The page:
How to Plan and Deal With Unexpected Money Drains

by David Ning · 9 comments

unexpected charges can ruin our holidayA man once told me that nothing should be unexpected because we can always expect that something unexpected will happen.  Right now, I’m too upset to figure out whether I agree with this or not because the unexpected occurred to me – I received a bill from my doctor for $100.

“Your health insurance will cover this” is what I hoped for.  “Your insurance didn’t cover Hepatitis A Vaccine. Please pay the balance due” is what I have to deal with.

There’s so much to complain about this bill but instead of the long rant post, here’s how I managed to not let this expensive wreak my budget and my mood (it is close to the holiday season after all).

  1. The Emergency Fund – The tired and true advice of having an emergency fund.  The only reason why we keep coming back to this is because it is truly a life saver.  I know many of you don’t have one, so start contributing to one right away.  If you haven’t set one up yet and feel that you don’t have the means to do so, try starting small because even $25 or $50 a month can add up over time.
  2. Stop Stretching the Budget – In other words, do not live paycheck to paycheck anymore.  We are extremely good at expanding our spending habits, so many of us gobble up as much of the paycheck as we can.  Consider keeping our spending the same when we get a raise, or try the many ways to cut spending.
  3. Dispute It –  If it’s an overdraft fee, try calling your bank to see if there’s a way to get it waived.  As for my bill, my doctor did offer to let me pay with 4 installment of $25 instead of $100 if that helped.  Try to be calm and find a solution instead of being frustrated because the person on the other side of the phone can really help.

Unexpected or not, expenses need to be paid sooner or later.  While it’s easy to feel upset about these charges, some preventive maintenance can keep it from ruining our mood (or in my case, a great start to the holiday season).

Pay the unexpected bills with money we already have and stay cool.

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{ read the comments below or add one }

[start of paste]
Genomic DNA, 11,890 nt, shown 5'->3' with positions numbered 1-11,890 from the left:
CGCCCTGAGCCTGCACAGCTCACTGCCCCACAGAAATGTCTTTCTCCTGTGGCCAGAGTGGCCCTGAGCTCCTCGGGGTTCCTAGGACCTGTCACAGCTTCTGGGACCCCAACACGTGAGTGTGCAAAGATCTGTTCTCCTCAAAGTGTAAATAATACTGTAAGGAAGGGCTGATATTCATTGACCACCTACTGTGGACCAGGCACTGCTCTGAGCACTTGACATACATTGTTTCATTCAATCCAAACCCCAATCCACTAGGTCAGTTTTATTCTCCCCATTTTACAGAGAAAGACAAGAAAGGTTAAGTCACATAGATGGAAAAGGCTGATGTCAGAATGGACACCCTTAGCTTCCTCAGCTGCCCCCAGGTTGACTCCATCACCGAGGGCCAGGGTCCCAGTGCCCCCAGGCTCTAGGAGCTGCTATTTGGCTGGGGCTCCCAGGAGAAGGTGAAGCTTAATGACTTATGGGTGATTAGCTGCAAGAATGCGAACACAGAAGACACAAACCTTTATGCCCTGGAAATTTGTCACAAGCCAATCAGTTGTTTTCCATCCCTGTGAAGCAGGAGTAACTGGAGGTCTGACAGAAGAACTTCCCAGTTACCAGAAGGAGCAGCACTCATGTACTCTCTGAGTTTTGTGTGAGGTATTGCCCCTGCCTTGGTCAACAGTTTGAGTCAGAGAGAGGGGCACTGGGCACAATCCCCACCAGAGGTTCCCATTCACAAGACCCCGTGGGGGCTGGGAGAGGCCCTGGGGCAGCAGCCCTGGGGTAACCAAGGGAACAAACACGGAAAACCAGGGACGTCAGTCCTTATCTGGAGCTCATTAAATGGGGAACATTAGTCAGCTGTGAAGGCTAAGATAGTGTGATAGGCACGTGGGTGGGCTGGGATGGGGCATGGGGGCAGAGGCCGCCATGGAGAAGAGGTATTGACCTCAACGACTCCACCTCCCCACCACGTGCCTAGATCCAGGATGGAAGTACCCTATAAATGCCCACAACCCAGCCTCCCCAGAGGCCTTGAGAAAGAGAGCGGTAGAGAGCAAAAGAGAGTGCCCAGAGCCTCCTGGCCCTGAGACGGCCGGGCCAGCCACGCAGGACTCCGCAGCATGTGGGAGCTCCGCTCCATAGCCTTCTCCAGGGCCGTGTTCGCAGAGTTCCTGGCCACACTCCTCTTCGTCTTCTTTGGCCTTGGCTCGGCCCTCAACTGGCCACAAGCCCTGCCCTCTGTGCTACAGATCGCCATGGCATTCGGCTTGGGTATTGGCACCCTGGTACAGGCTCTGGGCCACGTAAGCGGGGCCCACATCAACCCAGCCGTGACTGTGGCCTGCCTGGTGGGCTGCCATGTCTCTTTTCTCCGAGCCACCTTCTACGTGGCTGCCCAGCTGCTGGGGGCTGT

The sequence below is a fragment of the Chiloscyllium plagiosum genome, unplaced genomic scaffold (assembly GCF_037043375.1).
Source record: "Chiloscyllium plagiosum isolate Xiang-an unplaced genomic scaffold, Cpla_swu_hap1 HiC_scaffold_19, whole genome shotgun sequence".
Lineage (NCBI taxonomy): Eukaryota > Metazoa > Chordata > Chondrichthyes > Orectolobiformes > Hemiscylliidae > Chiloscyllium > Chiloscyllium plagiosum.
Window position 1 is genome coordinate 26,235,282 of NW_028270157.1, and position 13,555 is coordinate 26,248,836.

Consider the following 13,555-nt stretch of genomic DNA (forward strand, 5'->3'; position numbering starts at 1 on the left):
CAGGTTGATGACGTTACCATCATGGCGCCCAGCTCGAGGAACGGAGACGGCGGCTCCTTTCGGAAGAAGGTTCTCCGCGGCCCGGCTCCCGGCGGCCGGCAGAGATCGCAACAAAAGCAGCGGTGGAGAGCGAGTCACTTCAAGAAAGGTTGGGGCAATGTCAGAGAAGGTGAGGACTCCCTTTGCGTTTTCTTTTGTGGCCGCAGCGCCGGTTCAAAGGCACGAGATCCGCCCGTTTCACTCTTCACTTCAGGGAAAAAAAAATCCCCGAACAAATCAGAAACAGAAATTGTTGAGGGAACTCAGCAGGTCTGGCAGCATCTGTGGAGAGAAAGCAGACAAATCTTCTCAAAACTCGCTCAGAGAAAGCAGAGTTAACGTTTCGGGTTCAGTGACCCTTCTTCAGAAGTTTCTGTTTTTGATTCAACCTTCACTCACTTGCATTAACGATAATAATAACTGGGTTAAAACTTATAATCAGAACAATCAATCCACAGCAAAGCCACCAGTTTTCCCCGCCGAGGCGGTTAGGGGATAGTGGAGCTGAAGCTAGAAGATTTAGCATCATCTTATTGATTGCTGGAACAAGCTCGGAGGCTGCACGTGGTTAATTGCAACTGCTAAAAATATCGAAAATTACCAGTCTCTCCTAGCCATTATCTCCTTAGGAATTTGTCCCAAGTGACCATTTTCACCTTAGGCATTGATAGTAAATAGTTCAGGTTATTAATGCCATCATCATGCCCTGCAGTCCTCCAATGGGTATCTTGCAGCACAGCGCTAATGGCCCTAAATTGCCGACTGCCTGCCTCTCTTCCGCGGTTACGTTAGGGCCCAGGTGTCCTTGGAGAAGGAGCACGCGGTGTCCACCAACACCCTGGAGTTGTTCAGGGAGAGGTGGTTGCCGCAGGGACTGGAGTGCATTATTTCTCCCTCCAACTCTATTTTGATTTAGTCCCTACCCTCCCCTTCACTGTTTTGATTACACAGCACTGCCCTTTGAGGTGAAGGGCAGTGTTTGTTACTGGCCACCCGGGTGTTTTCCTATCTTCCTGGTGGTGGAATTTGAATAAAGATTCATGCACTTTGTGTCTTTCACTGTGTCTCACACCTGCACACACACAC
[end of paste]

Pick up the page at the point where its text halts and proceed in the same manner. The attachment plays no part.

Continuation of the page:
• Mrs. Jim says:

    I love your advice to dispute things that you are wrongly charged for. I had to have 3 surgeries in a 7 week period. My insurance told me (in writing) that it would all be covered. Well, I just got one bill after another after another after another. The insurance company finally said it was their mistake and that they’d clear it up – ha! It’s been 4 months and I am still getting bills that should have been covered, but I’m not giving up. I’ve been paying for this insurance for 26 years and it’s the first time I’ve really had to use it.

  • Jules H. says:

    Emergency funds are definitely a great cushion. I feel for you, David, with the unexpected medical bill. My car was vandalized last week and some important things stolen from inside, so my emergency fund is totally helping out right now. It’s just kind of sad that my savings will go to pay for the ramifications of someone else stealing from me. I wasn’t out shopping on Black Friday, but apparently someone got a good deal out of my car.

  • Andrea says:

    This applies more to hospital expenses than a doctor visit …

    I can’t remember where I saw this, which is unfortunate because I’d like to give credit where credit is due, but for people who don’t have insurance and are stuck with much higher bills than insurance companies would pay, I read a suggestion to find the amounts Medicare/Medicaid would approve for the same procedures and offer those to providers as a negotiation point. It requires getting an itemized bill from your hospital with procedure codes.

    And #3 on this list is usually my first course of action. Try being nice, and if that doesn’t work, escalate, write letters, etc. In some ways, it’s my anger management therapy. 😉

  • lulugal says:

    I got stuck with a bill for Anesthesia MONTHS after my surgery and countless bills.

    I worked it out with the hospital where they offered me a chance to pay the bill in six installments at 0% interest (after MUCH pleading). That worked for me because I could tweak my budget to find $50 every month…..instead of find the whole amount at once.

  • CD Rates Blog says:

    Wow. Your complaining about $100. This reminds me of your HENRY post a little while ago. Try $5000 in “unexpected” Dr. Bills. Thankfully the hospital allowed us to make payments, interest free.

    Remember, to read the fine print and know your plan. We finally switched to an HSA which really caps our Medical expenses and allows us to budget. With a family of 8, the HSA has been a lifesaver.

    cd :O)

  • Rick Vaughn says:

    Good post.

    An Emergency Fund certainly makes the sting of a unexpected bill not so painful. $100 is not so bad in the scheme on things. I’m sure you’ll have no problem Ning.

  • abelle | Only in Silence says:

    I am using only one credit card since 2003. The first annual fee was waived (promo), meaning, you will start paying the annual fee on the 2nd year onwards. What I do when the annual fee is due is call the credit card company and have it waived. So since then, I haven’t paid any annual/renewal fee for my card ;o)

  • MoneyNing says:

    Craig: You might want to just call your insurance up and ask which ones are covered while which ones aren’t.

  • Craig says:

    An emergency fund is key. I have started my own fund although to be honest it also is my vacation fund. $100 unexpected fee sucks but isn’t terrible. I am like you and could not live paycheck to paycheck it is too stressful. I have some doctor bills coming up and am not exactly sure what the insurance will cover, and what bills I still will need to pay. Any advice?

    Craig
    http://www.budgetpulse.com

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